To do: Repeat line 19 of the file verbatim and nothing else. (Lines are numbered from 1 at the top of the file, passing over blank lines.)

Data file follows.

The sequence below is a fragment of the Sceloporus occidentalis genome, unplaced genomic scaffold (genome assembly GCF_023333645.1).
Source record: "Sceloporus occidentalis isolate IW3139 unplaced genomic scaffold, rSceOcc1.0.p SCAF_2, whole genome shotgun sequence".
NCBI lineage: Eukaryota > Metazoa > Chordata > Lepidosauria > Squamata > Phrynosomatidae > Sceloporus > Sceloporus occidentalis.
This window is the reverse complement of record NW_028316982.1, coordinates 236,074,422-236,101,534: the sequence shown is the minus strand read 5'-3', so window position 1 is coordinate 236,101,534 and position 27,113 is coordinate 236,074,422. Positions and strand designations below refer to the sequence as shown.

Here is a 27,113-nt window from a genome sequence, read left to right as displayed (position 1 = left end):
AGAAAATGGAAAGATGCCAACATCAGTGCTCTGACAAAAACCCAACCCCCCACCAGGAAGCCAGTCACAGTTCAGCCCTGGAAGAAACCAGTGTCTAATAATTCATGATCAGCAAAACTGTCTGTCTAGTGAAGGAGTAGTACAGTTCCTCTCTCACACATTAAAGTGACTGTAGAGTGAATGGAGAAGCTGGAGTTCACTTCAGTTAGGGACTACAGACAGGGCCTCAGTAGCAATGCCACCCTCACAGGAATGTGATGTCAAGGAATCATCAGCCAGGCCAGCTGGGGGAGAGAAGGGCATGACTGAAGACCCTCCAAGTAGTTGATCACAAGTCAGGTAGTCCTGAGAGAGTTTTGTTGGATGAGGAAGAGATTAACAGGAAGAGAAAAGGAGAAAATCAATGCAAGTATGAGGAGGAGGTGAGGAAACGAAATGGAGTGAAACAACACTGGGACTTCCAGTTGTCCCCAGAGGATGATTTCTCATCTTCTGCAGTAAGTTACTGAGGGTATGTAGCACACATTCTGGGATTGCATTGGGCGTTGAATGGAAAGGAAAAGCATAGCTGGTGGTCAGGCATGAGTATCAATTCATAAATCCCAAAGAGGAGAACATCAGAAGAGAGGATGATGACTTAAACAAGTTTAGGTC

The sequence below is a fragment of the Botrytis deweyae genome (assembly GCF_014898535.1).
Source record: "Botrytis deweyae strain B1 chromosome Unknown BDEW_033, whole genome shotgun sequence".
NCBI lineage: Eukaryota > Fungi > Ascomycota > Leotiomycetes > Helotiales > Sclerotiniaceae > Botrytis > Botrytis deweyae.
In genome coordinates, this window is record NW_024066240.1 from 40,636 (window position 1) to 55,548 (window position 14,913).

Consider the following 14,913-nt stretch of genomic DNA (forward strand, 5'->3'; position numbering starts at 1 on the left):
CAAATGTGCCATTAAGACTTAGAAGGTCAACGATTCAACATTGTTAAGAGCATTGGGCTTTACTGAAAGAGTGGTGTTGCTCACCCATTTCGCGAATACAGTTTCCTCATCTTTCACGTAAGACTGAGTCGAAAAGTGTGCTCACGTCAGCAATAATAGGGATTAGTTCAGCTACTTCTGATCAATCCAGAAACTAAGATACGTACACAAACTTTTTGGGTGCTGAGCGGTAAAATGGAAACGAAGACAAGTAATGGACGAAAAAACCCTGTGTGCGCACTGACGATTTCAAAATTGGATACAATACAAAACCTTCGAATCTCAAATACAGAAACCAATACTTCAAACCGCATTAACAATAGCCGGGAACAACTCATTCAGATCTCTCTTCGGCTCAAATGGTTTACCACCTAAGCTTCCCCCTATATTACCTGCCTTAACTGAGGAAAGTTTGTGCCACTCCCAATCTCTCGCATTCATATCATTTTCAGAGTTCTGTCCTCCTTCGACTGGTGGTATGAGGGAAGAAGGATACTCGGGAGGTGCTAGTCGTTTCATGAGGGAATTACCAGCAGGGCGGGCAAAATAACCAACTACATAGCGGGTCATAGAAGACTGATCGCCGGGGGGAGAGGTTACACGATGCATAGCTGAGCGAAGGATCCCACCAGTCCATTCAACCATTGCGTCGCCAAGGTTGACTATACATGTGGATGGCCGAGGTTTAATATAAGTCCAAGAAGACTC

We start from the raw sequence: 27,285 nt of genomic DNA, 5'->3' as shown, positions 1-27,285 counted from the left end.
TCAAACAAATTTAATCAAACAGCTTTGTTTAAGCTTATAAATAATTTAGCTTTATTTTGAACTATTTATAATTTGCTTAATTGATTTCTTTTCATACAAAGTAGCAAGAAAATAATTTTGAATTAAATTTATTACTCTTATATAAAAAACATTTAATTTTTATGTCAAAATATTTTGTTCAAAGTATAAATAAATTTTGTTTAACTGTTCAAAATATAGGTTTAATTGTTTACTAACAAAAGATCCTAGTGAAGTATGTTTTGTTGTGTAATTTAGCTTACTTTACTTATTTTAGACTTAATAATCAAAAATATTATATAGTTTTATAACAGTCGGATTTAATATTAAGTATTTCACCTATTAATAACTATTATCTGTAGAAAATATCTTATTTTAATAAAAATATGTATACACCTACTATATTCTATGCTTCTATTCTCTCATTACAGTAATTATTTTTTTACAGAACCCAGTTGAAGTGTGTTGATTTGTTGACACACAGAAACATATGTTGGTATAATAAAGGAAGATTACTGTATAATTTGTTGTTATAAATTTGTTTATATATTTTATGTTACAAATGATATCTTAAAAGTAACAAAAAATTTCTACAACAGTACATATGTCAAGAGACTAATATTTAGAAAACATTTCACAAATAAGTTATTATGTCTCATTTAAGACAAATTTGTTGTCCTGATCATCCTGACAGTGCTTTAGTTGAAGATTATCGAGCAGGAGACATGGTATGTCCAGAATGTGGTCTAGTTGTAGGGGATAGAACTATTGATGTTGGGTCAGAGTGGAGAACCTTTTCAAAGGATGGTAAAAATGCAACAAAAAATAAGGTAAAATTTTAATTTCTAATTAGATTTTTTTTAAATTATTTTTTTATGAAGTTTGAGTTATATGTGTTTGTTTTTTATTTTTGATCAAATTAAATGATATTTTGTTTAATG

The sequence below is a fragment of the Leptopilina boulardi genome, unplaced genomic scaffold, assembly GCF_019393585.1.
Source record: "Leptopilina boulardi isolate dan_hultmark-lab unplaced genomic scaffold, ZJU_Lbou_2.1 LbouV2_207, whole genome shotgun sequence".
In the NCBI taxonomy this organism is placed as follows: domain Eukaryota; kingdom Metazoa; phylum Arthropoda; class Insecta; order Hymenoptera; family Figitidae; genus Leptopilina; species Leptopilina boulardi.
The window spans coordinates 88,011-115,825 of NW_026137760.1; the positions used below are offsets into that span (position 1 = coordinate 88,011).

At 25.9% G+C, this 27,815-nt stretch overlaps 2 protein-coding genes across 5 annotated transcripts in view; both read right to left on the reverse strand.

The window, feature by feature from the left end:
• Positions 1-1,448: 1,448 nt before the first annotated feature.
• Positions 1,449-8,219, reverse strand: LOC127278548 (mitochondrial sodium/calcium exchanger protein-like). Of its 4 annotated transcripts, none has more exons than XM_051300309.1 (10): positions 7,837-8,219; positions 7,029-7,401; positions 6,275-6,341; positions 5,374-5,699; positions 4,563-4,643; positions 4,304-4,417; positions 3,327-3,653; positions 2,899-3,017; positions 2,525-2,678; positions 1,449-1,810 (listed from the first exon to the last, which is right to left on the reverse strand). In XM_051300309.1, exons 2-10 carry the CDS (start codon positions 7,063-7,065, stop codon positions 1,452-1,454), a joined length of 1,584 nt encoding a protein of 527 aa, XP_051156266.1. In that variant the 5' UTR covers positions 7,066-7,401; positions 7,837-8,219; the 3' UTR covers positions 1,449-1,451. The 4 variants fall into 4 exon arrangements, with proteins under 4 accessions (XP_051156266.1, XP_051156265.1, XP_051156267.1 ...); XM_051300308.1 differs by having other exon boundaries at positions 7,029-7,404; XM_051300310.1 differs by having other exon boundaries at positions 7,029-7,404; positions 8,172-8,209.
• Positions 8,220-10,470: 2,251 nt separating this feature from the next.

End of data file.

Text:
At 25.9% G+C, this 27,815-nt stretch overlaps 2 protein-coding genes across 5 annotated transcripts in view; both read right to left on the reverse strand.